A key strength of ACCHSs is their ability to respond flexibly to local community needs. This is a result of broadly defined service provisions connected to grant funding allowing considerable discretion in allocating these funds according to their core governance and organisational priorities. It has been suggested that self-determination has led to the development of health services with complex functions that are often a focal point for the community. However, key challenges include meeting the demands placed on Indigenous health services by their constituents and their funders in the face of geographical and other variable factors impacting commercial viability of activities. The certainty and flexibility of the funding granted to ACCHSs allows them to fund core critical staff (offering continuity) for these health services and covers the central expenses of administration and governance (Moran et al. 2014).
Good and effective governance among services can be facilitated by improved coordination among government agencies in their interaction with services, removing duplication of programs and functions, adapting to change, establishing a stable policy environment and effective processes, and learning from evidence drawn from past evaluations (Henry 2007; SCRGSP 2011).
ORIC is enhancing corporate governance within Indigenous corporations by offering comprehensive two and three-day workshops. These Introduction to Corporate Governance workshops, free to attend for directors, future directors, and members of Aboriginal and Torres Strait Islander corporations registered under the CATSI Act, delve into the foundations of good governance, roles and responsibilities of different corporate positions, financial management, and other pertinent themes. Successful completion of these workshops makes participants eligible for further accredited courses offered by ORIC that aim to continue the development of key personnel within Indigenous corporations.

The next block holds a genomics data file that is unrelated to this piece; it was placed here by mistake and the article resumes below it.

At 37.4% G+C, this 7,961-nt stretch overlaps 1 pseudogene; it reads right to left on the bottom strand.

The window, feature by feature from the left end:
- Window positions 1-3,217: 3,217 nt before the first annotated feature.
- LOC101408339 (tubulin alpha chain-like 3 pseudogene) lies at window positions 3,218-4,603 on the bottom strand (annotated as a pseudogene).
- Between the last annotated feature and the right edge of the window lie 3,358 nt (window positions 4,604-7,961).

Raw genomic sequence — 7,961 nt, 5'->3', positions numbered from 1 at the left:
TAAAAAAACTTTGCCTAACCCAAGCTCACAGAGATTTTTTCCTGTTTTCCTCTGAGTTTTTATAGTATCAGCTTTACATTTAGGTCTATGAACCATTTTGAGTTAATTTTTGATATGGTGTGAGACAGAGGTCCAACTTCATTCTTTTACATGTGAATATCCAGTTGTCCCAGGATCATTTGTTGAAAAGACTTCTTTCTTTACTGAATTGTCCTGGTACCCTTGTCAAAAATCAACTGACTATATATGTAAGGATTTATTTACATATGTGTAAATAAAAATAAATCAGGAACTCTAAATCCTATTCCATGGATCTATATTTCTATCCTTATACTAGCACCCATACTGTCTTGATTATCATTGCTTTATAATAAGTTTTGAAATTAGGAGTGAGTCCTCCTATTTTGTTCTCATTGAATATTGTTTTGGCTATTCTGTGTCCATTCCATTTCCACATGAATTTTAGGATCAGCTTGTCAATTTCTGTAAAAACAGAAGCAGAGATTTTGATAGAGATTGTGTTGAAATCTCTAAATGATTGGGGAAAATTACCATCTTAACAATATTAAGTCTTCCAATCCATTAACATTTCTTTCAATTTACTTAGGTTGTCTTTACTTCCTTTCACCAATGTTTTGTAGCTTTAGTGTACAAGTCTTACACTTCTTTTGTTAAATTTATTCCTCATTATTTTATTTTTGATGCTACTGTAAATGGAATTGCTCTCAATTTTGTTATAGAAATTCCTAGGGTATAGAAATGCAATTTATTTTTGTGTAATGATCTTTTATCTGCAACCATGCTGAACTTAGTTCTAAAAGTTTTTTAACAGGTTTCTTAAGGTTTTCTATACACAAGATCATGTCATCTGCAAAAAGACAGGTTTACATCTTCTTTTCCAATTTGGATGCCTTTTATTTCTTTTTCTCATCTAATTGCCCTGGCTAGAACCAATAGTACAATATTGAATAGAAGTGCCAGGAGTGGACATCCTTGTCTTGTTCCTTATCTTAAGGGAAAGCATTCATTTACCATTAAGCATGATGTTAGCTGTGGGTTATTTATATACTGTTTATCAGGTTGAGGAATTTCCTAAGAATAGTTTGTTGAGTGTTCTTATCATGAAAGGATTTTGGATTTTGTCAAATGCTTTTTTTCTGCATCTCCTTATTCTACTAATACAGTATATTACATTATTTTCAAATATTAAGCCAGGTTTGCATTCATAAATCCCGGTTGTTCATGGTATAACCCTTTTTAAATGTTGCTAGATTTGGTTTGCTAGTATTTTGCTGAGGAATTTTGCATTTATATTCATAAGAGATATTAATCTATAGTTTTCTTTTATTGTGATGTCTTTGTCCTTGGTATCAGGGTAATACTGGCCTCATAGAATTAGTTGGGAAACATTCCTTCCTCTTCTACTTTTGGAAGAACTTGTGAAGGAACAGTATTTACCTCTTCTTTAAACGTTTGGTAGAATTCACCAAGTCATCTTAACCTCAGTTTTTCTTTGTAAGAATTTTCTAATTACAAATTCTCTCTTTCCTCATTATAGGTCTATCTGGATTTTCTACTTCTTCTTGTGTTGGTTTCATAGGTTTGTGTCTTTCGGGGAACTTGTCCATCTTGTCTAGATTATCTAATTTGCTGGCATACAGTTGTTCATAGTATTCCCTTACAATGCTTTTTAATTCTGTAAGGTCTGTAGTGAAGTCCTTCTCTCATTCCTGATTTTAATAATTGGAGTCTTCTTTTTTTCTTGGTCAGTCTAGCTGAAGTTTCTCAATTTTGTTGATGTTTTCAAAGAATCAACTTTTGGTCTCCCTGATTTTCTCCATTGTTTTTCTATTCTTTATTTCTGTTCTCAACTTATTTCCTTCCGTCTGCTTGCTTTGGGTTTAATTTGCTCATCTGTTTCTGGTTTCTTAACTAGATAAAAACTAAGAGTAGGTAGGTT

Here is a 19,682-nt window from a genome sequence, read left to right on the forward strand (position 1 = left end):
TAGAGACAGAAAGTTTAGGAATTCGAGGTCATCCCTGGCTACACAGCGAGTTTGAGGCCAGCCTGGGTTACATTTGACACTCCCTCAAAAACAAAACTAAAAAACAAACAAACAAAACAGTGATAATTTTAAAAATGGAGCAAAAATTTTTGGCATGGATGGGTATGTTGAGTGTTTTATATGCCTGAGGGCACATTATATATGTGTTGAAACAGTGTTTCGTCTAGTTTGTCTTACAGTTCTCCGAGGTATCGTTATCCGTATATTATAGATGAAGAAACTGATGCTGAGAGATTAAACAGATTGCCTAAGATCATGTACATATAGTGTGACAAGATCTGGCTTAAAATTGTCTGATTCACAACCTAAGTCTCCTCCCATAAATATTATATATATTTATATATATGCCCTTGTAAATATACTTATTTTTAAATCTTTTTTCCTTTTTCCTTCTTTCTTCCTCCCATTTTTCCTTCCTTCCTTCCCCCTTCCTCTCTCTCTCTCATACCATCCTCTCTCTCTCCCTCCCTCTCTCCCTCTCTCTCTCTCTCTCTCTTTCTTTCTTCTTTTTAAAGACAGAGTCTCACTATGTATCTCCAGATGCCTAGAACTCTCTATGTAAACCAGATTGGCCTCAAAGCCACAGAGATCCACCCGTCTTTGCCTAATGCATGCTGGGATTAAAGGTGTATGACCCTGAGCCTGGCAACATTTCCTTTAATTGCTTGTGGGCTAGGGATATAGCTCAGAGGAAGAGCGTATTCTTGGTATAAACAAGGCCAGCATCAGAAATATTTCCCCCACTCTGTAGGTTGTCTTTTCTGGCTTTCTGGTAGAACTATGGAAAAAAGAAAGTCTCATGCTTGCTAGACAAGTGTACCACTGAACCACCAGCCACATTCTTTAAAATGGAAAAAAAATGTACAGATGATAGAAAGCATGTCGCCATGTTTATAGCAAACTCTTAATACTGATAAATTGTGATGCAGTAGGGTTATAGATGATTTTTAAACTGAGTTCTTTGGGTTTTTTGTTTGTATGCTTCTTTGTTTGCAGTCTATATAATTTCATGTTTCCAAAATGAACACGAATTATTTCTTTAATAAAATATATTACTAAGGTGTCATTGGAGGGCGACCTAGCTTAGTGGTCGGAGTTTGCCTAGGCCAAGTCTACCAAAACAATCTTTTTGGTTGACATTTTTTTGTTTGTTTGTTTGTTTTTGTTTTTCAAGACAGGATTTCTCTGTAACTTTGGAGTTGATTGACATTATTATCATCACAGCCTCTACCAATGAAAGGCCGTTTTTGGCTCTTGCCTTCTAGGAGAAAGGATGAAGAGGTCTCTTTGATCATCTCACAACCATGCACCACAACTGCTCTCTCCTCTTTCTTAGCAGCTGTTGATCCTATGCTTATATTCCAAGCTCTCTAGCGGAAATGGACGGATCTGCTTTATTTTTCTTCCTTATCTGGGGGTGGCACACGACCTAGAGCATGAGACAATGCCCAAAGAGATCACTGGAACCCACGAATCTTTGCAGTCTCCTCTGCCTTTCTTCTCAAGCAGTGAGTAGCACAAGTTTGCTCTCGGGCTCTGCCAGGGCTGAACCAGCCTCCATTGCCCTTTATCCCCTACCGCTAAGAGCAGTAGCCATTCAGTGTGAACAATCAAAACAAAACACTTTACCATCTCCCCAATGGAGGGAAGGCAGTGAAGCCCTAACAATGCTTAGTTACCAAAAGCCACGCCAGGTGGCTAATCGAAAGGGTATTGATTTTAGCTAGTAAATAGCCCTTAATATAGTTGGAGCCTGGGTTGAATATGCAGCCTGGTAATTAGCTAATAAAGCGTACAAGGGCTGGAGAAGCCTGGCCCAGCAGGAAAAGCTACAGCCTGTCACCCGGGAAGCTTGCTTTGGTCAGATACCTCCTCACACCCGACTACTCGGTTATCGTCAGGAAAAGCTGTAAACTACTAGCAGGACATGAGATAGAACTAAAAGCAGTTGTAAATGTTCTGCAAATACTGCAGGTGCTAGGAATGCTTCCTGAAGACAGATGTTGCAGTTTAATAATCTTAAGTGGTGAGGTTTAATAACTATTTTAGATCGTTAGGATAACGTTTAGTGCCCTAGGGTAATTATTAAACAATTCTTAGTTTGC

The policy context is at Policies and strategies.
- AH&MRC (Aboriginal Health & Medical Research Council) 2015. Aboriginal communities improving Aboriginal health: an evidence review on the contribution of Aboriginal Community Controlled Health Services to improving Aboriginal health. Sydney.
- AIHW (Australian Institute of Health and Welfare) 2019. Cultural safety in health care for Indigenous Australians: monitoring framework. Canberra: AIHW.
- Claire LJ 2012. Australian general practice: primed for the "patient-centred medical home". Medical Journal Australia 197:365-6.
Crooks K, Casey D & Ward JS 2020. First Nations peoples leading the way in COVID-19 pandemic planning, response and management. The Medical Journal of Australia 213:151-2.e1.
Department of Health 2021. National Aboriginal and Torres Strait Islander health plan 2021–2031. Government of Australia.